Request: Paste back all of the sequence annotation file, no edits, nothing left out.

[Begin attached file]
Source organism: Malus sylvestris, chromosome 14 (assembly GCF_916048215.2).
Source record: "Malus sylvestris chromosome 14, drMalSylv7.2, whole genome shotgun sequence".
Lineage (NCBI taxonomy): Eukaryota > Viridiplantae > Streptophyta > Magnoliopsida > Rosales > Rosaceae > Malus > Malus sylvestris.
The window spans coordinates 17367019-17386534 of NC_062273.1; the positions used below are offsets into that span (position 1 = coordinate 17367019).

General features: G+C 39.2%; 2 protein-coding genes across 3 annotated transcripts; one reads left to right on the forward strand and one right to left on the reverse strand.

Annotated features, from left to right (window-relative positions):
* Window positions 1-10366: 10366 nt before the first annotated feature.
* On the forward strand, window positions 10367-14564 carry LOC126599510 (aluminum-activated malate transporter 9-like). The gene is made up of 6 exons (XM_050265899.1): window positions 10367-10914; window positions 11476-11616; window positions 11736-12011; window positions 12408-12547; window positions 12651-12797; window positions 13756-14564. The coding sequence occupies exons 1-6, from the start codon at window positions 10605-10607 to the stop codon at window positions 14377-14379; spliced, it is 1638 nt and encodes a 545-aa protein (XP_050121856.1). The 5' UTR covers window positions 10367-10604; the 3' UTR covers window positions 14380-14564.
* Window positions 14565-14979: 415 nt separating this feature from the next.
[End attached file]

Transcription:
Source organism: Malus sylvestris, chromosome 14 (assembly GCF_916048215.2).
Source record: "Malus sylvestris chromosome 14, drMalSylv7.2, whole genome shotgun sequence".
Lineage (NCBI taxonomy): Eukaryota > Viridiplantae > Streptophyta > Magnoliopsida > Rosales > Rosaceae > Malus > Malus sylvestris.
The window spans coordinates 17367019-17386534 of NC_062273.1; the positions used below are offsets into that span (position 1 = coordinate 17367019).

General features: G+C 39.2%; 2 protein-coding genes across 3 annotated transcripts; one reads left to right on the forward strand and one right to left on the reverse strand.

Annotated features, from left to right (window-relative positions):
* Window positions 1-10366: 10366 nt before the first annotated feature.
* On the forward strand, window positions 10367-14564 carry LOC126599510 (aluminum-activated malate transporter 9-like). The gene is made up of 6 exons (XM_050265899.1): window positions 10367-10914; window positions 11476-11616; window positions 11736-12011; window positions 12408-12547; window positions 12651-12797; window positions 13756-14564. The coding sequence occupies exons 1-6, from the start codon at window positions 10605-10607 to the stop codon at window positions 14377-14379; spliced, it is 1638 nt and encodes a 545-aa protein (XP_050121856.1). The 5' UTR covers window positions 10367-10604; the 3' UTR covers window positions 14380-14564.
* Window positions 14565-14979: 415 nt separating this feature from the next.